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I want a script which will restart the defined services on their respective servers. I want to pass parameter as below to the script: eg:

sh execute.sh [server1:nginx,mysqld],[server2:mysqld,apache2],[server3:mongodb,apache2]

So it should go to server1 and restart nginx and mysqld service over there. Then to server2 and should restart mysqld and apache over there and so on so.

I have the script like below:

#!/bin/bash
# create an array of server:services
a=($(echo "$1" | gawk 'BEGIN { FS="[]],[[]" } ; { print $1, $2, $3 }' | tr -d '[]'))
# add a for loop here to iterate values in array with code below
for var in "${a[@]}" ; do
# get server name
server1=$(echo $a[0] | cut -d ':' -f1)
# get your services as space separated
servs1="$(echo $a[0] | cut -d ':' -f2 | tr ',' ' ')"
# loop your services
for s in $servs1; do
  ssh $server1 "service $s restart"
done
done

The above script is only able to grep the first server name and service. Please help to get others.

Original question:

share|improve this question
    
You might want to learn puppet. –  Bill Karwin Oct 15 '13 at 19:29
1  
Why do you want the argument to look like that? Is it just because you thought it looks good, or because you have some other script which generates those strings? Because it's usually easier to follow the standard way of doing things, which in the case of bash scripts, is to pass one argument per argument, with a lot less punctuation. (eg. restart server1:nginx,mysqld server2:mysqld,apache server3:mongodb,apaches) –  rici Oct 15 '13 at 20:22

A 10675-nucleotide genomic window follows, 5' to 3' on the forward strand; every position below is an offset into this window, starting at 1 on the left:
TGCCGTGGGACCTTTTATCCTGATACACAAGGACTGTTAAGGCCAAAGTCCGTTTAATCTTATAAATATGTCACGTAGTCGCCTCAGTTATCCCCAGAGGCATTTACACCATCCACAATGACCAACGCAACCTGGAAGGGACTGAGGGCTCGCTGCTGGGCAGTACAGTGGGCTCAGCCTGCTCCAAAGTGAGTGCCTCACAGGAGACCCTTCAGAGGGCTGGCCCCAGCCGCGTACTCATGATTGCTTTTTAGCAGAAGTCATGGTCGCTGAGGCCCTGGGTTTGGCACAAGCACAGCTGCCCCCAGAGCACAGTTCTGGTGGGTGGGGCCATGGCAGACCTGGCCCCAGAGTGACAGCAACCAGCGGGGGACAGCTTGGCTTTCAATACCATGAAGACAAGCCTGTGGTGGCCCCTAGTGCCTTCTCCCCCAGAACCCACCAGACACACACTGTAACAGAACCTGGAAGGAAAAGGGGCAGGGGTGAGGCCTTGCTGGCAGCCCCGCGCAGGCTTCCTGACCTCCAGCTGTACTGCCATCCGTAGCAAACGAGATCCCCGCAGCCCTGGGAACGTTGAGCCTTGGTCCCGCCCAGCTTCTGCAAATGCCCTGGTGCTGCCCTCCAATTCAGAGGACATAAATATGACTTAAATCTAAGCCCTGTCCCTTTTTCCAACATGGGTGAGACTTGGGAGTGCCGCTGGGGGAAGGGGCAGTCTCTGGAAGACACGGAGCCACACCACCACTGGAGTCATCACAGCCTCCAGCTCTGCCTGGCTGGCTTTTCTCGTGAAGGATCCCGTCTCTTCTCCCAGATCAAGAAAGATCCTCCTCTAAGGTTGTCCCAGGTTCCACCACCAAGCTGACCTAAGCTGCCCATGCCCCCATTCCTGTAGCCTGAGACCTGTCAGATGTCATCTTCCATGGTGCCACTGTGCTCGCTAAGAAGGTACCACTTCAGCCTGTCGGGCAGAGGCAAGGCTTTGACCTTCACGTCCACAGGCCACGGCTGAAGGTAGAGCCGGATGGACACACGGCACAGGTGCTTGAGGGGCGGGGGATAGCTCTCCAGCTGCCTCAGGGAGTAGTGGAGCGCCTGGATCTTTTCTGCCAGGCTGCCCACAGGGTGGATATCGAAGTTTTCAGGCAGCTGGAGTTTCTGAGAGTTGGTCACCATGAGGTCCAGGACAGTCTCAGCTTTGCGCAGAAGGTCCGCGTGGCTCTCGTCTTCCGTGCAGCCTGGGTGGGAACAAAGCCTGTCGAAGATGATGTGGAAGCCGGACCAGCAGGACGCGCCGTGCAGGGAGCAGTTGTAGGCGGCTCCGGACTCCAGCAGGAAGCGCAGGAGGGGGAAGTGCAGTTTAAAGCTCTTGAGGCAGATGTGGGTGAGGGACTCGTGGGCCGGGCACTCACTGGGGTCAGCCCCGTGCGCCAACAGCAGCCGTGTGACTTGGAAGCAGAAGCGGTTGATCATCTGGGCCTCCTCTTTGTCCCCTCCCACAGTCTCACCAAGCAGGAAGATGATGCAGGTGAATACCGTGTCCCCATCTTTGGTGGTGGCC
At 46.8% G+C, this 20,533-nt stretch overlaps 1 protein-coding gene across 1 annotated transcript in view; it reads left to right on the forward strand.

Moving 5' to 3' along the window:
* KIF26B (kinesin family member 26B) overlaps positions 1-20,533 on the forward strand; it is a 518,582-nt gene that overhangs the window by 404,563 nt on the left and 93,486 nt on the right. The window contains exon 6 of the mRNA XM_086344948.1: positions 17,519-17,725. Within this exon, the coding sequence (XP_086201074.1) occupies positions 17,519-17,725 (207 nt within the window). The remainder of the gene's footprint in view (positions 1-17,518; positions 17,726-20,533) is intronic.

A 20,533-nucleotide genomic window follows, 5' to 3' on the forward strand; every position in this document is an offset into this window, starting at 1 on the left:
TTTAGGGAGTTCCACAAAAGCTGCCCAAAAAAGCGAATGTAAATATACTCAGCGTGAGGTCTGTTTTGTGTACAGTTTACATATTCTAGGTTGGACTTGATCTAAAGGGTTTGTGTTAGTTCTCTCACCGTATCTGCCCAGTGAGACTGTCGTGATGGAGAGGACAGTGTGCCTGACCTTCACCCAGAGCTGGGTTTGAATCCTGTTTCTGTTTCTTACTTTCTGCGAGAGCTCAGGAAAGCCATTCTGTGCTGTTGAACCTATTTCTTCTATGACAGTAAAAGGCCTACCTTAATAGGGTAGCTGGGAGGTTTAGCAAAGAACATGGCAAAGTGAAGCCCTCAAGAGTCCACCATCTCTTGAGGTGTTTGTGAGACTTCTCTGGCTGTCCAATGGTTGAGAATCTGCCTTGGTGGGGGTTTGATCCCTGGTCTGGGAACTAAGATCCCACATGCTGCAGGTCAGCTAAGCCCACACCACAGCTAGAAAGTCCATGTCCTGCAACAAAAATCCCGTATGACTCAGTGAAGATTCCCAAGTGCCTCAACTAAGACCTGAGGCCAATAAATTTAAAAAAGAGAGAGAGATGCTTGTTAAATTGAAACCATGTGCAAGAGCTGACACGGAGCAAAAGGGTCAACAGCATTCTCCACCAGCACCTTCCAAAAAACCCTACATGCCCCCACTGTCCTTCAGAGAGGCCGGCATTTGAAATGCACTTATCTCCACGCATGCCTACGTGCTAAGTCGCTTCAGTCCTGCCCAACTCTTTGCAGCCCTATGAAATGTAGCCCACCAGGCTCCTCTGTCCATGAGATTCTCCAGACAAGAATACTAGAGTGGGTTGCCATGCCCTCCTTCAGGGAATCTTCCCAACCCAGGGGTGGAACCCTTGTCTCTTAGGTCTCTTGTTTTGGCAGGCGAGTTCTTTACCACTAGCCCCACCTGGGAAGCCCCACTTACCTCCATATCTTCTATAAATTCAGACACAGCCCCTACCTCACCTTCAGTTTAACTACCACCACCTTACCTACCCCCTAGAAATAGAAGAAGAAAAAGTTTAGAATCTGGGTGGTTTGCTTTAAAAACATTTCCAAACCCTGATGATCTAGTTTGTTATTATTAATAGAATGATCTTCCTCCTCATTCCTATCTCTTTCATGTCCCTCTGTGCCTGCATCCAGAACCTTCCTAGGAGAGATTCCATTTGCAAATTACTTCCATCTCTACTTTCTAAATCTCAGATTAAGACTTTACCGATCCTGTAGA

2 Answers 2

up vote 0 down vote accepted

Arrays, IFS, and for loops oh my! Million ways to do this. I love arrays so I used them. I wasn't sure if you wanted to call each service individually or all at once so I did it individually. Also You can also easily build a single command to run from this method. You will notice I am changing IFS to handle the commas. I removed the brackets and the , between the servers so you would call it like this:

CALL SCRIPT:

./test2 server1:nginx,mysqld server2:sshd,apache2

CODE:

    #!/bin/bash
    #-- samples: server1:nginx,mysqld server2:mysqld,apache2
    declare -a list
    read -a list <<< "${@}"
    echo ${list[@]}

    for (( i=0; i<${#list[@]}; i++ )) ;do

        IFS=' '
        server=$(echo ${list[$i]} | cut -d: -f1)
        services=$(echo ${list[$i]} | cut -d: -f2)

        IFS=,
        for each in $services ;do
            echo "Go To $server: restart $each"
        done

    done

OUTPUT:

    Go To server1: restart nginx
    Go To server1: restart mysqld
    Go To server2: restart sshd
    Go To server2: restart apache2
share|improve this answer
    
You can use the shell's built-in "${var#*:}" parameter substitutions instead of the unattractive $(echo | cut). –  tripleee Oct 15 '13 at 20:36
    
Good point! I was doing it quick and dirty here .. Actually I haven't done it with arrays like that... do you want to show me by editing ? –  Mike Q Oct 15 '13 at 20:38

Why don't you simply

while read host services; do
    for service in $services; do
        ssh "$host" service "$service" restart
    done
done <<____HERE
    server1 nginx mysqld
    server2 mysqld apache
    server3 mongodb apache2
____HERE
share|improve this answer
    
Sorry, @tripleee I have solved my problem after posting the question here. But I don't know how to close this question. –  linuxnewbee Oct 15 '13 at 20:20
    
You should select someone's answer or post your own and select that as the correct answer. Hence when people search for this they can get some insight –  Mike Q Oct 15 '13 at 20:36
    
I like Tripleee's answer but I would assume you have to feed it a file. which wasn't asked here. It seemed like you wanted a one liner type of thing. –  Mike Q Oct 15 '13 at 20:36

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